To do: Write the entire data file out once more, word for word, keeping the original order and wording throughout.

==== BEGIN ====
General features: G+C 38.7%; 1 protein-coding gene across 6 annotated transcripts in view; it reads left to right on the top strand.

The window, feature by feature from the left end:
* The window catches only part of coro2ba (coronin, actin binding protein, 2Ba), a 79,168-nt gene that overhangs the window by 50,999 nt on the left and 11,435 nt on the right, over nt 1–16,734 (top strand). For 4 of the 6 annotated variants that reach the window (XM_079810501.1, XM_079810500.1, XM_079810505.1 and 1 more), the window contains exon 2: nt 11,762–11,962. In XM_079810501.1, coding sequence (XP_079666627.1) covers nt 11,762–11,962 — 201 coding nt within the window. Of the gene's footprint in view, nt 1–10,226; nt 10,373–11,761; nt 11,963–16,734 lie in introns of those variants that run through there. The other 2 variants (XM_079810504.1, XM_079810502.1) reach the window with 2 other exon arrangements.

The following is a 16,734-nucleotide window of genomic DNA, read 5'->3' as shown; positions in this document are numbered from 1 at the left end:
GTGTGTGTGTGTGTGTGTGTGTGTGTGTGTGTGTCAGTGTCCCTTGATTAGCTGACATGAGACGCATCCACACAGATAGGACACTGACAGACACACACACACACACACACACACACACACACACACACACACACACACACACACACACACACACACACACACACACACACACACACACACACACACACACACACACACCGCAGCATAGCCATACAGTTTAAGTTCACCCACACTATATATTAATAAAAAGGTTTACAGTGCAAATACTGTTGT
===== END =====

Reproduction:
General features: G+C 38.7%; 1 protein-coding gene across 6 annotated transcripts in view; it reads left to right on the top strand.

The window, feature by feature from the left end:
* The window catches only part of coro2ba (coronin, actin binding protein, 2Ba), a 79,168-nt gene that overhangs the window by 50,999 nt on the left and 11,435 nt on the right, over nt 1–16,734 (top strand). For 4 of the 6 annotated variants that reach the window (XM_079810501.1, XM_079810500.1, XM_079810505.1 and 1 more), the window contains exon 2: nt 11,762–11,962. In XM_079810501.1, coding sequence (XP_079666627.1) covers nt 11,762–11,962 — 201 coding nt within the window. Of the gene's footprint in view, nt 1–10,226; nt 10,373–11,761; nt 11,963–16,734 lie in introns of those variants that run through there. The other 2 variants (XM_079810504.1, XM_079810502.1) reach the window with 2 other exon arrangements.

The following is a 16,734-nucleotide window of genomic DNA, read 5'->3' as shown; positions in this document are numbered from 1 at the left end:
GTGTGTGTGTGTGTGTGTGTGTGTGTGTGTGTGTCAGTGTCCCTTGATTAGCTGACATGAGACGCATCCACACAGATAGGACACTGACAGACACACACACACACACACACACACACACACACACACACACACACACACACACACACACACACACACACACACACACACACACACACACACACACACACACACACACACCGCAGCATAGCCATACAGTTTAAGTTCACCCACACTATATATTAATAAAAAGGTTTACAGTGCAAATACTGTTGT